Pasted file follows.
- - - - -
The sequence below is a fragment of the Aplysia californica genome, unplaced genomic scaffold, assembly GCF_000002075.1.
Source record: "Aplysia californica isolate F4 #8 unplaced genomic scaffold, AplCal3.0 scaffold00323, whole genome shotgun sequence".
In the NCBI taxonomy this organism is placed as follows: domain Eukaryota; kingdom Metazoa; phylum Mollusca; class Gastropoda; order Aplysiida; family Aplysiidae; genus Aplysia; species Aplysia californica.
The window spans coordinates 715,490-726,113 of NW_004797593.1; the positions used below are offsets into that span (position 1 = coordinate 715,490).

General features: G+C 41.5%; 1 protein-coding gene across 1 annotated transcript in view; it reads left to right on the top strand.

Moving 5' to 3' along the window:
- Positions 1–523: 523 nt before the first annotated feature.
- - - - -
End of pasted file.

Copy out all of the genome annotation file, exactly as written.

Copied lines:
The sequence below is a fragment of the Aplysia californica genome, unplaced genomic scaffold, assembly GCF_000002075.1.
Source record: "Aplysia californica isolate F4 #8 unplaced genomic scaffold, AplCal3.0 scaffold00323, whole genome shotgun sequence".
In the NCBI taxonomy this organism is placed as follows: domain Eukaryota; kingdom Metazoa; phylum Mollusca; class Gastropoda; order Aplysiida; family Aplysiidae; genus Aplysia; species Aplysia californica.
The window spans coordinates 715,490-726,113 of NW_004797593.1; the positions used below are offsets into that span (position 1 = coordinate 715,490).

General features: G+C 41.5%; 1 protein-coding gene across 1 annotated transcript in view; it reads left to right on the top strand.

Moving 5' to 3' along the window:
- Positions 1–523: 523 nt before the first annotated feature.